My Name is Asher Lev by Chaim Potok

Asher Lev is a member of the Ladover Jewish community in Brooklyn. His family has been devoted to their holy man, the Rebbe, for three generations. But Asher has little interest in following his family’s path. He has a gift that his family considers a curse: art. His skill with a pencil, brush, clay is natural. And, his family believes, evil. There have been no successful orthodox Jewish artists. Ever. Art is a selfish hobby, while Judaism is a selfless religion. Can Asher rectify the two parts of his life, or will he have to turn away from one of them forever?

I loved this book despite the slow start. Very deep, intellectual, and thoughtful. I’d recommend anybody looking to delve into the art world (visual, musical, or literary) read Asher Lev’s story. The writing is fabulous, and Asher’s dilemma something real and heartfelt.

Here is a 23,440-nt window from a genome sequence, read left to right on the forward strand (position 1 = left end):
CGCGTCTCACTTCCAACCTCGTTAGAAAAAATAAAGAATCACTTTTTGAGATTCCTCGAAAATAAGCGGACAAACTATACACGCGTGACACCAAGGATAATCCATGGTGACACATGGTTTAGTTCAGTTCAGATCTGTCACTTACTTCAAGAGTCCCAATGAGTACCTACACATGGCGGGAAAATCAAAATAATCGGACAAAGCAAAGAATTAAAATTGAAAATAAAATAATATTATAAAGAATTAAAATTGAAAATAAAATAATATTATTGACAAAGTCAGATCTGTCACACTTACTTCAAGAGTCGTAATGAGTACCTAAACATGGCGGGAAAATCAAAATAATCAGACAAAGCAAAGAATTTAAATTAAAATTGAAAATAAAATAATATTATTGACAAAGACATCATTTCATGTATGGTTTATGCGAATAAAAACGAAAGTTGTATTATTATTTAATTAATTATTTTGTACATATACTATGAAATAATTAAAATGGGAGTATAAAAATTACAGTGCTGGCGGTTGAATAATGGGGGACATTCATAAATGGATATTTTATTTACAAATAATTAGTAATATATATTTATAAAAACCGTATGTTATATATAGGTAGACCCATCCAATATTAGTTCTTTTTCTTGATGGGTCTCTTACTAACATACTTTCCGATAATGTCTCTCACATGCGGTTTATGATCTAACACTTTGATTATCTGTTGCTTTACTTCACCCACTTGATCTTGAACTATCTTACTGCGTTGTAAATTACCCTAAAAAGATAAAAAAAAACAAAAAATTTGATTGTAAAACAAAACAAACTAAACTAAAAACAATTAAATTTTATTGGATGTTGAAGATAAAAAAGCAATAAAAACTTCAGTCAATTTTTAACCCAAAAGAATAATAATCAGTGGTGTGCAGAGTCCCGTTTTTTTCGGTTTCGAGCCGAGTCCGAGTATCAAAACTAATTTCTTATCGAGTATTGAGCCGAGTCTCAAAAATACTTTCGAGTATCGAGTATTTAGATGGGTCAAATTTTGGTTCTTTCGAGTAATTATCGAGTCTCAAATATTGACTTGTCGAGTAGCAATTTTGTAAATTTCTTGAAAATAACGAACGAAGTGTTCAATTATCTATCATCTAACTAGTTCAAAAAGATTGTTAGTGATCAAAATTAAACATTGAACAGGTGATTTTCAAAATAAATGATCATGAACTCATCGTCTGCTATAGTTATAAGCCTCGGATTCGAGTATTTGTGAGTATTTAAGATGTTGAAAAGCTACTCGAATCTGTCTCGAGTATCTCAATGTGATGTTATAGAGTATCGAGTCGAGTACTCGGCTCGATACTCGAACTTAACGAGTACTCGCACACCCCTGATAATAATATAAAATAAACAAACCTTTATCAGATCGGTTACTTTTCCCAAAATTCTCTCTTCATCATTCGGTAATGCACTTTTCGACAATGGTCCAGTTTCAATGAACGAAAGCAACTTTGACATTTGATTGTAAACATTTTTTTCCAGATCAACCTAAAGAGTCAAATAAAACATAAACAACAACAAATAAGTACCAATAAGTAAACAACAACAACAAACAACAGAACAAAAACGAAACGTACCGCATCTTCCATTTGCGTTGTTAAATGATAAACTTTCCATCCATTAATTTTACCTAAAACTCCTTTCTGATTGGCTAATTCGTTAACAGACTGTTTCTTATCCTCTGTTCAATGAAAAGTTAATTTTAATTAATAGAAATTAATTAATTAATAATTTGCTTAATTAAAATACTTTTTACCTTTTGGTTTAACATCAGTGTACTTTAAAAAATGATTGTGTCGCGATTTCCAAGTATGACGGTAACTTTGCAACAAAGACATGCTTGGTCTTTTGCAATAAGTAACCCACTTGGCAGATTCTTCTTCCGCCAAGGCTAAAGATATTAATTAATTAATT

My favorite quotes:

“You should make the world pretty, Asher,” my mother whispered, leaning toward me. I could smell her breath. “I don’t like the world, Mama. It’s not pretty. I won’t draw it pretty.”

“Then help me with the brushes,” he said. “A Jew should not only talk, he should also do.”

Sometimes I think the Master of the Universe has another world to take care of, and He neglects this world, God forbid.

To touch a person’s heart, you must see a person’s face. One cannot reach a soul through a telephone.”

“So life would be precious, Asher. Something that is yours forever is never precious.”

I stared at my reflection in the train window. Come, journey with me through the centuries, my eyes said. One learns to walk decades.

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Comments
2 Responses to “My Name is Asher Lev by Chaim Potok”
  1. That is what every person in the world who is under 30 eats for breakfast.And what every person in the world stops eating for breakfast when they hit 35.Okay good question. Much needed support against the horrible bias they face in the big wide world.

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  1. […] – Asher Lev, the young Jewish painter in Chaim Potok’s novel My Name is Asher Lev. Asher Lev refuses to let his artistic talent go unexplored and as important even, unrecognized. I […]



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